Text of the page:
I'm surprised to see that a professor in an end-user computer course does not have the ability to write a simple script or context menu option that quickly converts the flac format to wave format. Somewhere in this forum you will find one I published that conveniently edits cue sheets for burning with EAC.

    There is also no guarantee that a flac file will decode without error so some may consider it an advantage to decode and verify as a step prior to burning the disc. Using the files created by EAC the program certainly knows how to use them to to burn and exact copy of a cd. I've done it many times.

    Perhaps one day Andre at his own expense and for the convenience of its free users will update his program to save a few mouse clicks for us all but until then, as greynol said you are free to choose a different program.
    Last edited: Jul 14, 2010
  8. greynol

    greynol Member Deluxe

    BTW, the site listed for configuring EAC contains incomplete and misleading information about the drive configuration options under secure mode; perhaps elsewhere as well.
    Last edited: Jul 14, 2010
  9. fuerza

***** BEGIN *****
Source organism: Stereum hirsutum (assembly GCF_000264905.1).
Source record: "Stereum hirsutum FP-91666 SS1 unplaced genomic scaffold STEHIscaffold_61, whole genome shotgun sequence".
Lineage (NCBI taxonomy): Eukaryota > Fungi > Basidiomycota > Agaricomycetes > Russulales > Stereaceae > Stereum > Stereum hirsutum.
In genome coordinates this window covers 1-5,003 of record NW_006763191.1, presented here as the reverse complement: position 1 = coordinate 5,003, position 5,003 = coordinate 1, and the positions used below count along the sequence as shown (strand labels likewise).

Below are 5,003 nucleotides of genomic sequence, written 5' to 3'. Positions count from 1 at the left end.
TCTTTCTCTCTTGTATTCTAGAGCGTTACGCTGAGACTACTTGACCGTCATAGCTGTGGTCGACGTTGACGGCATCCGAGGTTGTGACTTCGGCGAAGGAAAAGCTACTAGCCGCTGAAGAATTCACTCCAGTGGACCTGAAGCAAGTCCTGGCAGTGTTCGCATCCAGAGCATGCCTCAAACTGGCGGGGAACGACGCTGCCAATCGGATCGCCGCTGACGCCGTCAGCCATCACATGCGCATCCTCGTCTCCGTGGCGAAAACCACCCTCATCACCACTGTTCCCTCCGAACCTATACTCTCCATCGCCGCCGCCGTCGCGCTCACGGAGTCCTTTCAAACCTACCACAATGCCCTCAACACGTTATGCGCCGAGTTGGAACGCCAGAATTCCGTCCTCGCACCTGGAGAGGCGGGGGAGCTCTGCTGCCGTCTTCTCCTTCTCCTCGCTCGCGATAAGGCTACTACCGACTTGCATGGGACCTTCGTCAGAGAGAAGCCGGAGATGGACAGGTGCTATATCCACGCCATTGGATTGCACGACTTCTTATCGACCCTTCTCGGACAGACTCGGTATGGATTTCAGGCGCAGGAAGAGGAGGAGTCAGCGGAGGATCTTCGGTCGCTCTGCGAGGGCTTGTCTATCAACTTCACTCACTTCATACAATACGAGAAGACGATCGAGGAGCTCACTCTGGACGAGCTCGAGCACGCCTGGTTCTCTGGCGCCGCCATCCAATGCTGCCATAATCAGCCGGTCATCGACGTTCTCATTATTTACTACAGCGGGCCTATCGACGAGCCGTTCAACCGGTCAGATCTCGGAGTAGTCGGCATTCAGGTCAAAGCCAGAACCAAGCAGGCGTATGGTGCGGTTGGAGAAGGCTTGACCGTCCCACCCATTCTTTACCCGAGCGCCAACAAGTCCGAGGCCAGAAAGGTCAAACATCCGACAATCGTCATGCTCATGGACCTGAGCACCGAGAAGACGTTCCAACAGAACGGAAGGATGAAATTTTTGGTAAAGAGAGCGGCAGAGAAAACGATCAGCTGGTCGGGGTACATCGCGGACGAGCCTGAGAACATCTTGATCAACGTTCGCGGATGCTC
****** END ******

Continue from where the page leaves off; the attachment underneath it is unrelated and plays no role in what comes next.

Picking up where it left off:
fuerza New Member

    To both greynol and Teller -

    I appreciated the spirit in which you both attempted to defend this program, but you crossed the line when you start attacking the integrity of my profession. Allow me to be perfectly blunt, when you have a Ph.D. and tenure at a university, then you can be a pisser and insult people.

    With my responsibilities, I neither have the time or desire to write code anymore - of any type. I did that fresh out of college many, many years ago. I choose programs for my students to use that are in accord with their level of technical expertise - which is beginner to intermediate, at best.

    I was trying to point out some short comings of an otherwise, competent program. But instead of trying to acknowledge that there was room for improvement, you spent all of your time defending an overlooked component and then turning to attack me - for what reason, I will never know - perhaps out of fear of Andre.

    But I will tell you, treating people like this on EAC's sponsored forum site, doesn't make people want to use their products, much less speak highly of them in hopes of diverting people to your website.

    Best of luck with your product.
  10. g725s

    g725s New Member

    Decode prior to burning.... Is that .flac has to be recoded back to .wav as the CUE Sheet has reference to.